WILMINGTON, Del. (Reuters) – Democratic presidential front-runner Joe Biden will deliver a speech on the coronavirus pandemic on Thursday, 16 hours after the man he hopes to beat in November’s election, Republican President Donald Trump, addressed the nation from the White House.
The former vice president’s speech, slated for 1 p.m. EDT (1700 GMT) will give Biden, who has criticized Trump’s response to the coronavirus, a chance to portray himself as a steady, experienced hand in the face of a public health crisis.
“Today’s speech will be presidential, not political,” a Biden adviser said, speaking on condition of anonymity to discuss the upcoming remarks. “It will be clear-eyed about the challenges we face and offer thoughtful ideas on the path forward. It will offer a view into how Biden will lead in times of crisis as president.”
Biden, who has taken control of the two-way nominating battle between him and U.S. Senator Bernie Sanders of Vermont, will speak in his home state of Delaware.
Trump on Wednesday announced a 30-day ban on travel to the United States from Europe and promised economic stimulus measures, vowing to contain the pandemic.
But already battered global financial markets plunged again on Thursday. U.S. stock indexes were down up to 7.4% in morning trading as the S&P 500 .SPX and the Nasdaq .IXIC cratered into a bear market.
Biden and Sanders have been forced to re-evaluate their approach to campaigning in the face of warnings about the health dangers inherent in big crowds and handshakes, two staples of traditional political races.
Both candidates canceled events in Ohio and dropped off the campaign trail after Biden rolled to big wins over Sanders in four of the six states that voted on Tuesday.
Biden’s campaign on Wednesday converted planned rallies in Florida and Illinois into “virtual” campaign events as the coronavirus outbreak officially became a global pandemic.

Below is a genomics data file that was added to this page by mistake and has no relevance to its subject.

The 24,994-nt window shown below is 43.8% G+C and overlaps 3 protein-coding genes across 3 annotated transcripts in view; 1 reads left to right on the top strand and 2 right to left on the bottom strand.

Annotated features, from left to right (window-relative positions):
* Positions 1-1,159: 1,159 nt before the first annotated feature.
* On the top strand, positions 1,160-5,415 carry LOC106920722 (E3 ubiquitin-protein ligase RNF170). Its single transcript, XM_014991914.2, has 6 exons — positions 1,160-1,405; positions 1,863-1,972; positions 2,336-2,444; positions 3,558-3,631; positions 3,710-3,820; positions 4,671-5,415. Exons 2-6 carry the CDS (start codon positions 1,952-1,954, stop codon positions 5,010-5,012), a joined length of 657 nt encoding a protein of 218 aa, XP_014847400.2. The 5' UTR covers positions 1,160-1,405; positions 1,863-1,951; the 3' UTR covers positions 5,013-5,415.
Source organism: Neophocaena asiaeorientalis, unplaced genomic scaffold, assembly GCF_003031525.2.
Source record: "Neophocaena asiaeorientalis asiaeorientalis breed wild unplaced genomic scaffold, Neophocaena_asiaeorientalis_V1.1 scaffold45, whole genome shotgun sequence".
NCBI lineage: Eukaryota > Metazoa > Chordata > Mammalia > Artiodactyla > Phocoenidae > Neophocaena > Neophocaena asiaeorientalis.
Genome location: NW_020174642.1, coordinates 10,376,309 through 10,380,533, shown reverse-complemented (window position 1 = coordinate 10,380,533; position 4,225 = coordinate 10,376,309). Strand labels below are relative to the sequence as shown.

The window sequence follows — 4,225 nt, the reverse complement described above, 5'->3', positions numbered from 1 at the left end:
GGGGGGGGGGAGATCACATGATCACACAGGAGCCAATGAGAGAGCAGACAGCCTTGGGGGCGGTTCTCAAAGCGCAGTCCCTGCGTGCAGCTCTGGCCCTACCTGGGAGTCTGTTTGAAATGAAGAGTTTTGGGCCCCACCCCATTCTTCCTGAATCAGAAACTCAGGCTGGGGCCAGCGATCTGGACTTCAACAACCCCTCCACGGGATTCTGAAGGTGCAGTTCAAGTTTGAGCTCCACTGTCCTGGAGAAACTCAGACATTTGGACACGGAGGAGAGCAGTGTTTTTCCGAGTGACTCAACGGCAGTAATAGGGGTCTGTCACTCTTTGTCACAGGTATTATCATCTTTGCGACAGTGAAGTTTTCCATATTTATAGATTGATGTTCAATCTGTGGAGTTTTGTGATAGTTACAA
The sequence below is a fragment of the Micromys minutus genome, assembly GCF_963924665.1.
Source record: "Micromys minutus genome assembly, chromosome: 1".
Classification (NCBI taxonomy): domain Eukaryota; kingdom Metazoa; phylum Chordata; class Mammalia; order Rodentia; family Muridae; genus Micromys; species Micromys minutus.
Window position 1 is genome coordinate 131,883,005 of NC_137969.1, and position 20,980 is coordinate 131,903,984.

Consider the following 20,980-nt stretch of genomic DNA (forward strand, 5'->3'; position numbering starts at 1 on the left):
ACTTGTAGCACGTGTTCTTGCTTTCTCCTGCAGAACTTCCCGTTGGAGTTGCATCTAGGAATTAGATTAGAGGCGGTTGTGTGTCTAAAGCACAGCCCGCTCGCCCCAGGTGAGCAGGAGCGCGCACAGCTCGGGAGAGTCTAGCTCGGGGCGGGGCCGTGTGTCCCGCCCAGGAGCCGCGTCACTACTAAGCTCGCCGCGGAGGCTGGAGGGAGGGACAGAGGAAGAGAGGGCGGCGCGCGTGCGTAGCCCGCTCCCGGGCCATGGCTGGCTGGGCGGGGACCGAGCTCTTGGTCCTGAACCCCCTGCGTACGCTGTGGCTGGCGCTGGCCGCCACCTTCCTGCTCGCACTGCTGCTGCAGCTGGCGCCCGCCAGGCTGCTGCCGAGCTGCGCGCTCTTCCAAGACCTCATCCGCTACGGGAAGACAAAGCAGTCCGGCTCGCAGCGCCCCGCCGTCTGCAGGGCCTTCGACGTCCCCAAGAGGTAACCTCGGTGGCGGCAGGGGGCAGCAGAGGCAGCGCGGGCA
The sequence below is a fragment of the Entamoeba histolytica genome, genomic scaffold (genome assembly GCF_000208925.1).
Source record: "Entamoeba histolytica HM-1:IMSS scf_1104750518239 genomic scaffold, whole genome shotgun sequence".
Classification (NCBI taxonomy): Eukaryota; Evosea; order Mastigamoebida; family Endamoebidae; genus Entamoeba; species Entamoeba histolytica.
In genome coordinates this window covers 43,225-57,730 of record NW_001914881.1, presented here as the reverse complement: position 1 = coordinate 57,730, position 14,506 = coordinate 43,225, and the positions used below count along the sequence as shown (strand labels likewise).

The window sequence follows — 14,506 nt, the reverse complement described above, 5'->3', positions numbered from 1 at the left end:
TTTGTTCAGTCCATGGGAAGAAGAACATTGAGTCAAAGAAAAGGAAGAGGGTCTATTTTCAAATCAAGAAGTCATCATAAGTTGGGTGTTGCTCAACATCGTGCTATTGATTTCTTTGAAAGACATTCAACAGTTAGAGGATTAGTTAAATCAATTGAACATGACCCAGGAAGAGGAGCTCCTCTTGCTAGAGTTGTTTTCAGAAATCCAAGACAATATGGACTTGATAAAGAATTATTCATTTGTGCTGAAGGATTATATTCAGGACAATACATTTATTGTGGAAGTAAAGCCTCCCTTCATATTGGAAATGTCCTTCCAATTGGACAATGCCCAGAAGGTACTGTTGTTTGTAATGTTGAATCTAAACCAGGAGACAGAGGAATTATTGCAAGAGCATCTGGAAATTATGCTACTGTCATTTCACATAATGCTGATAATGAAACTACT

The Biden campaign created a committee composed mostly of doctors to advise on how to keep the candidate, staff and voters safe. Sanders’ campaign has said it will address plans on a day-to-day basis.
COVID-19, the disease caused by the virus, is a highly contagious respiratory illness. The number of U.S. coronavirus cases has risen steadily to 1,311, with 38 deaths, according to a tally by Johns Hopkins University in Baltimore.
Sanders, a democratic socialist, said on Wednesday he would stay in the race despite his primary losses to Biden and would keep pushing for his economic and social justice agenda.
Biden, 77, and Sanders, 78, will debate in Phoenix on Sunday ahead of next week’s nominating contests in Arizona, Florida, Illinois and Ohio. The debate will not have an in-person audience because of health concerns over the coronavirus outbreak.
Despite his recent losses, Sanders said his anti-corporate economic agenda was gaining support from young people, who he called the future of the country. But he acknowledged that many Democratic voters still believe Biden has the best chance of beating Trump, 73.
“While our campaign has won the ideological debate, we are losing the debate over electability,” he told reporters on Wednesday in his hometown of Burlington, Vermont.
Sanders’ losses on Tuesday, coming after a series of Biden wins in last week’s Super Tuesday contests, put him in a deeper hole in the delegate count. Biden leads Sanders 786-645 in the race for the 1,991 delegates needed to clinch the nomination at July’s Democratic convention.
Source: Read Full Article